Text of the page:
The rivalry between Lyon and Saint-Etienne boasts all the essential ingredients that make local duels such a special part of the game. Aside from a fierce battle for local supremacy, one that has seen a considerable shift in the balance of power over the years, the Rhone derby also encapsulates the many differences that exist between the predominantly middle-class city of Lyon and its more industrial neighbour.

The origins
Although Lyon and Saint-Etienne are separated by a distance of only 50 kilometres, the two cities, both of which possess very strong identities, are worlds apart. The social contrasts between white-collar Lyon and blue-collar Saint-Etienne are obvious and are inextricably linked with the differences that separate the local rivals on an historical, cultural and sporting level. The sustained success of the Verts on the national and European stage in the 1970s, for example, brought relief to recession-hit Saint-Etienne and gave the townsfolk bragging rights over their affluent neighbours, who had long since been starved of footballing success.

The first meeting between the two sides came in 1951, and although Lyon got the better of their opponents on that occasion, it was not long before the men in green started to hold sway. And by the late 60s and early 70s, St Etienne had established themselves as the top dogs not just locally but nationally as well, completely overshadowing the efforts of the Gones to break into the French elite.

But after a tenth championship triumph in 1981, the green of St Etienne began to fade. Up the road, meanwhile, their rivals were beginning to waken from their slumber, roused by the arrival of Jean-Michel Aulas as president, the man who would slowly but surely build the club that dominated French football for nearly a decade.

The fixture's top scorer is Saint-Etienne's Herve Revelli with 11 goals, while the Lyon duo of Serge Chiesa and Yves Chauveau have amassed the most Derby du Rhone appearances, with 28 and 23 respectively. The highest-scoring clash was a 5-4 away win for Saint-Etienne on 22 September 1963, while the only players to score hat-tricks in the fixture all did so for Lyon: Fritz Woehl in 1951, Angel Rambert in 1963 and Fleury Di Nallo in 1971.

Tales of derbies past
Like any rivalry, the Rhone derby has its fair share of legends, heroes and anecdotes. Take Saint-Etienne coach Jean Snella, for example, who saw his side go down to the Lyonnais in a 1967 French Cup tie, and famously declared, "They scored and then dangled the carrot at us."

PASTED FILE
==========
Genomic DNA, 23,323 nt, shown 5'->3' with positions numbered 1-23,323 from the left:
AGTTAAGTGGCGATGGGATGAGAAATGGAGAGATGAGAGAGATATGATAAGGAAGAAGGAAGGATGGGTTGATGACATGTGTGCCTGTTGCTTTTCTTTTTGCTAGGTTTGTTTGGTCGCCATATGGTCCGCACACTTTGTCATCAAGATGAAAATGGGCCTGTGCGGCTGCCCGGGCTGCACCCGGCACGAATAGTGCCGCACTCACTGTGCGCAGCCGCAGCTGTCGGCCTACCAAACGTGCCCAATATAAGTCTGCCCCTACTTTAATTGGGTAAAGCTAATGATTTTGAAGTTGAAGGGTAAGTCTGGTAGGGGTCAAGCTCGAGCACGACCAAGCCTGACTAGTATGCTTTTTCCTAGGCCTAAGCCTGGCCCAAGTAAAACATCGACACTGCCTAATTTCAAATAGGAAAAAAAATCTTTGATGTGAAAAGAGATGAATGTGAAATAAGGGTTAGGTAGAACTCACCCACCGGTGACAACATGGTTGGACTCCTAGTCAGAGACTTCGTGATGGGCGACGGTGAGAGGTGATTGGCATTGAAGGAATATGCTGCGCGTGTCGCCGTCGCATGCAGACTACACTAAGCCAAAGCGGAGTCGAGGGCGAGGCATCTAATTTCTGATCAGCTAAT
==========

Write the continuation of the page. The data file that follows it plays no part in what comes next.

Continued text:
Snella's direct criticism of his rivals' defensive tactics brought a witty response from the Lyon fans, who tossed carrots on to the pitch when the sides next met in the league. When one of the offending vegetables hit Verts striker Georges Bereta on the head, he promptly picked it up and ate it, the prelude to a 2-1 Saint-Etienne win.

Former Lyon goalscorer Bernard Lacombe, who is now a consultant at the Stade Gerland, came up with an equally amusing response to Saint-Etienne's recent return to the top flight. "It's good to have the Verts back this season," he said. "That's a guaranteed six points and a full house for us."

Latterly Karim Benzema, a worthy successor to Lacombe in the Lyon front line, has also made his indelible mark on the derby. The 21-year-old France international has scored three times against the Stéphanois, including the winner twice at the Geoffroy-Guichard and a superb last-minute free-kick to deny the Verts a long-awaited away win.

Saint-Etienne have acquired legendary status thanks to their glory years, but the fact is that the majority of the club's fans were born after their golden era had come to an end. The Geoffroy-Guichard faithful are anxious for the good times to return, especially with Lyon having ruled the roost for so long since the turn of the millennium. But even though the Gones have collected trophy after trophy since then, they failed to attract the nationwide admiration that their rivals in green did during their heyday.